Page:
Monthly Archives: September 2011

Hello Doubt, My Old Friend

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I think I don’t know what I’m doing.

This happens to me sometimes, this lurching feeling akin to throwing the brakes on at 100 mph.  So there I was, humming along at a good clip, lots of writing happening and SCREEEECH.  Full stop.

I can’t speak for anyone else but Doubt only throws himself onto the hood of my car because I let him.  I should just run him down; accelerate when I see him standing in front of me instead of slamming on the brakes.  Because I brake for him, he can then hop in the car with me and get all bossy about where we’re going and how we’re going to get there.  Doubt is a bully and a backseat driver.

Ok, enough of the automotive metaphors.  Hmmm…let’s try something else.  Hmmm…nothing coming to mind.  See?  I’m plagued now by Doubt.  It is everywhere and it is affecting my brain.  All I need to do is breathe (always remember to breathe) and know that Doubt is only a temporary problem.  Of course, it took me decades to get to this point but now that I’m here, I’m not going to let Doubt push me around.

I submitted a story to my workshop.  I knew it needed work and it was only the first 10 pages.  The beginning held so much promise.  Then, it careened around and fell apart as it went; I tried to glue it back together but it didn’t really work.  At the end of the excerpt, the main character (much like the author) is sitting head in hand, wondering what the hell to do next.   And, of course, my instructor jumped all over it.  What does she want?  What is she doing?  Why is she here, there, and everywhere?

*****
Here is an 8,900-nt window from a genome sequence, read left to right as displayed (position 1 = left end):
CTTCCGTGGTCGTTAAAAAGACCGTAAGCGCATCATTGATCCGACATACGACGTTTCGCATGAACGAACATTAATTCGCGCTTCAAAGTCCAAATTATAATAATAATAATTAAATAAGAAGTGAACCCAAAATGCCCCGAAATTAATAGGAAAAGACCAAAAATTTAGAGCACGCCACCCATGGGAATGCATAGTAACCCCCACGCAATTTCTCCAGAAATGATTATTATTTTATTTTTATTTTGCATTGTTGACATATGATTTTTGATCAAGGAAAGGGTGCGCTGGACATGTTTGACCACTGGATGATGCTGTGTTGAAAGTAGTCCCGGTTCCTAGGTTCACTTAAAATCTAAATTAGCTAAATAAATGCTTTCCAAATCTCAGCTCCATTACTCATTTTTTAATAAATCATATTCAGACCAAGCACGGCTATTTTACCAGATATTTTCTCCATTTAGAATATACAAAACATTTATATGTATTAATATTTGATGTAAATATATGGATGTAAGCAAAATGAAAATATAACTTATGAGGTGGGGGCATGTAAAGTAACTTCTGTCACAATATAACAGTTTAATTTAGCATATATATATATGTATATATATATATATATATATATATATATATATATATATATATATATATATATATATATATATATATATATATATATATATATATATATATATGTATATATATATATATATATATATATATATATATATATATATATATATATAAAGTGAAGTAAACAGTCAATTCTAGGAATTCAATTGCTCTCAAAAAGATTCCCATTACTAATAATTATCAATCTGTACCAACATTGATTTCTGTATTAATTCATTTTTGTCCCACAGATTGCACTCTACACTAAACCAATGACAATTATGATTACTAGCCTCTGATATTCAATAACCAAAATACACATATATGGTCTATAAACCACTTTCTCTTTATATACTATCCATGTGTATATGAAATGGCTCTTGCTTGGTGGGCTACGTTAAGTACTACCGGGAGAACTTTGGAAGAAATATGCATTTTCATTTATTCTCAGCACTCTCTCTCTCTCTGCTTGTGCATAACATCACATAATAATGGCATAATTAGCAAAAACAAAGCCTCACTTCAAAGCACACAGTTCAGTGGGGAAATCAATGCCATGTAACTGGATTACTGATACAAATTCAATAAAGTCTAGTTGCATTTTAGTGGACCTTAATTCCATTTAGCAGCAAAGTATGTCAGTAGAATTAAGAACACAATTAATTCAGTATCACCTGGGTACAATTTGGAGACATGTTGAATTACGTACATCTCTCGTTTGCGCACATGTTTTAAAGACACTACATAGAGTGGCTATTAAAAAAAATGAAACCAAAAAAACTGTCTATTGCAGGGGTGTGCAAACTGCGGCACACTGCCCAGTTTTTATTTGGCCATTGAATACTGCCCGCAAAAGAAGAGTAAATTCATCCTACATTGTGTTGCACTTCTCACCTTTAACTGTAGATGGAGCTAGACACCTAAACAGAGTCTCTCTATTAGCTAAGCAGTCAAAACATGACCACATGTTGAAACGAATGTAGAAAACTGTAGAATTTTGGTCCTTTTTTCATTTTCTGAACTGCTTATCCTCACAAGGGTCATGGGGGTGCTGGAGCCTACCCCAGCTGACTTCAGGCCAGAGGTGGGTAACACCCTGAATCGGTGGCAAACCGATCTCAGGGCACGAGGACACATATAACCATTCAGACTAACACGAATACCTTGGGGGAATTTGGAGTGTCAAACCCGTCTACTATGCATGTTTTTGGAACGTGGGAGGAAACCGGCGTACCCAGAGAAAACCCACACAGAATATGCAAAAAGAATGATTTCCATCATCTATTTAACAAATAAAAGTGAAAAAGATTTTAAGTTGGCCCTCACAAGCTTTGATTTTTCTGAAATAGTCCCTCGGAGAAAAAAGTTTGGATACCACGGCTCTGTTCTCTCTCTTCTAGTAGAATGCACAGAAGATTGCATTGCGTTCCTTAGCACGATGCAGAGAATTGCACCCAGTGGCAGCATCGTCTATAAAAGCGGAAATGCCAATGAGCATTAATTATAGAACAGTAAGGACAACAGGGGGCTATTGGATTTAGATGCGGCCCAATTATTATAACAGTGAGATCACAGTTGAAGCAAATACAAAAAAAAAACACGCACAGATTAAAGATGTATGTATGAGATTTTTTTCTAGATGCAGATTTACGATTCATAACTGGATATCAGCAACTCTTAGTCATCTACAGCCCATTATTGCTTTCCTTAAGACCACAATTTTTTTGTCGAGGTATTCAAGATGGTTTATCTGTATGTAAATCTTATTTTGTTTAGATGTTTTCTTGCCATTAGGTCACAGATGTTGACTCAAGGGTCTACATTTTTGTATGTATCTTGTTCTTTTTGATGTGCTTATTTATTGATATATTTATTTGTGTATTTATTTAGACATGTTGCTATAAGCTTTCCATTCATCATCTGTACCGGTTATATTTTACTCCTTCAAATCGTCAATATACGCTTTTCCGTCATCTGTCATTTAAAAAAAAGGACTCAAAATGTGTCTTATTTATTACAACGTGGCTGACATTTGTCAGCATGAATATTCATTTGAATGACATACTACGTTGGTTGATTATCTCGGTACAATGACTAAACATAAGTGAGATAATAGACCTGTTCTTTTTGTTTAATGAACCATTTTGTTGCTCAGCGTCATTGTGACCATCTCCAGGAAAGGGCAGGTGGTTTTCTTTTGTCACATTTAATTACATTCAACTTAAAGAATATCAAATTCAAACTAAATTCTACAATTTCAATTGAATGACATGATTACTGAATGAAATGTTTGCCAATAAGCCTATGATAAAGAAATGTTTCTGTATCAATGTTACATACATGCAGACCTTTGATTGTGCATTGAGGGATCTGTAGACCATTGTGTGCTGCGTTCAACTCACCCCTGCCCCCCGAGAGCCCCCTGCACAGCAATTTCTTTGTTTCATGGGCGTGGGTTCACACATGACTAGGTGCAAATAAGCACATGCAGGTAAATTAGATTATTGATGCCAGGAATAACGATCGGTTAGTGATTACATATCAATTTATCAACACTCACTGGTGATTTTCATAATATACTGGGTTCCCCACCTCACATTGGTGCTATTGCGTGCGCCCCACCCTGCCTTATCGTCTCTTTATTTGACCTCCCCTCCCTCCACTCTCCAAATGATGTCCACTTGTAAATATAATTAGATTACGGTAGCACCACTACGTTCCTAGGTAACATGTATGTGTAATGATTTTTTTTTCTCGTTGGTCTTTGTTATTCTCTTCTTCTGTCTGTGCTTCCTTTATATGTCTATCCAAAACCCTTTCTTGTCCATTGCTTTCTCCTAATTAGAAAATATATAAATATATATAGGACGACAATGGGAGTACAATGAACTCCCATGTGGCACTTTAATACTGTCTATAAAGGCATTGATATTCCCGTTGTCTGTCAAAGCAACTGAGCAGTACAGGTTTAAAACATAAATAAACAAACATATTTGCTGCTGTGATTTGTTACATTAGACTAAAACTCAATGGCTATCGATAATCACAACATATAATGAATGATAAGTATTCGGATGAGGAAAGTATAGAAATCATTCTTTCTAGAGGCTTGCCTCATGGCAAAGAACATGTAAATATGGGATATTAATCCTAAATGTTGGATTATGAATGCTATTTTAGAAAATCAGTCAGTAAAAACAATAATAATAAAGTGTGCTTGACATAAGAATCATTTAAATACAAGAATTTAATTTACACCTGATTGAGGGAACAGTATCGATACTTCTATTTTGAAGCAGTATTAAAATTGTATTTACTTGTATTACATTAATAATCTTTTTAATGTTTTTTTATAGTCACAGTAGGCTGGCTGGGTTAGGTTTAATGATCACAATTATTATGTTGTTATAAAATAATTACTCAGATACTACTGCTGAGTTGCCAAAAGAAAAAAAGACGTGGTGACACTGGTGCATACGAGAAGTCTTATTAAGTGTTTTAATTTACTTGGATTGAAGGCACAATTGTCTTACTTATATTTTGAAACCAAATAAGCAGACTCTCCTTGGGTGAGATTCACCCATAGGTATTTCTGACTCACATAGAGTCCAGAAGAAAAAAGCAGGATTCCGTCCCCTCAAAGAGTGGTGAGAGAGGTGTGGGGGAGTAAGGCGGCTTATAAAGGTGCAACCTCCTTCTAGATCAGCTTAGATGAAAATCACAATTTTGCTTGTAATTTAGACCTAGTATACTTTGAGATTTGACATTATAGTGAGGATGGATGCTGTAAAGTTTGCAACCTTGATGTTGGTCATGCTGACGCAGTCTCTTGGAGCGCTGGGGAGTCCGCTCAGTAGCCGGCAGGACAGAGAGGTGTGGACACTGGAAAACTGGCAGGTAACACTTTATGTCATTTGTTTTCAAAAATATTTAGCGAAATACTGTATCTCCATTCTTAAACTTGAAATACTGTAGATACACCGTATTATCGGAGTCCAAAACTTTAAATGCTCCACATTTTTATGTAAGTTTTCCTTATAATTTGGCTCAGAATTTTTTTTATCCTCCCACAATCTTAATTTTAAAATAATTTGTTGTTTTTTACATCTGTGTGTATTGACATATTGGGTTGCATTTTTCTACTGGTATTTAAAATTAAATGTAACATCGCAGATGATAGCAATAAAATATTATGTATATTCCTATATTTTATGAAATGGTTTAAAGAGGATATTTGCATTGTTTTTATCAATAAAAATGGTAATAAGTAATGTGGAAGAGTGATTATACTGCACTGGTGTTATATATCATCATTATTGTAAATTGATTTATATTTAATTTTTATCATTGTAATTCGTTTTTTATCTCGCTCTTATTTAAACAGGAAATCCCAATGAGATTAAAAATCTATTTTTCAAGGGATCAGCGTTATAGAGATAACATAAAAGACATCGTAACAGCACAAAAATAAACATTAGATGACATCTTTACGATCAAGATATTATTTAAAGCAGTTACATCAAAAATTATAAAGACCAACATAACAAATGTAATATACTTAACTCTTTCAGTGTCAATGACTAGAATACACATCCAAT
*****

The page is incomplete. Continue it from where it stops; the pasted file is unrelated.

All completely legit questions.  And, I don’t have an answer to any of them.  That’s what happens when you write without a plan or an outline or even an inkling of what’s going on.  I’m not usually a fan of outlines.  I like to loll around on the sofa until the characters tell me to get my ass up and write a thread and then another and another.  Once I have the threads, I  usually figure things out on my own.  With this story, nobody spoke to me much, there were no threads and the result was as you’d expect: rather a mess.

I feel badly for my character.  I’ve left her confused and unhappy at the base of a volcano.  She doesn’t want to be there (well, she does really – she had the opportunity to leave on page 6 and she didn’t).  She’s staying but doesn’t know why.  She doesn’t know what she’s looking for.  She is running but doesn’t know from what (aside from molten lava).  I’m her chauffeur and my sat-nav isn’t working.  We’re both lost.

The upside of all of this is that it’s only 10 pages.  I can trash the whole thing (if necessary) or prune it back until it’s 1 1/2 paragraphs without shaving years off my life.  It’s not like I’ve committed myself in 500 pages to this poor lost girl.  Maybe all I do keep is the first paragraph and toss the rest.  But, first maybe I need to slow down and give some thought to who this girl is and what she’s up to.  No, not maybe.  Maybe is the handmaiden of Doubt.  It’s bad enough having Doubt around without all of his minions.

Hey, Doubt!  Go stand in the middle of the road and I’ll get in the car…

Living Up To The Hair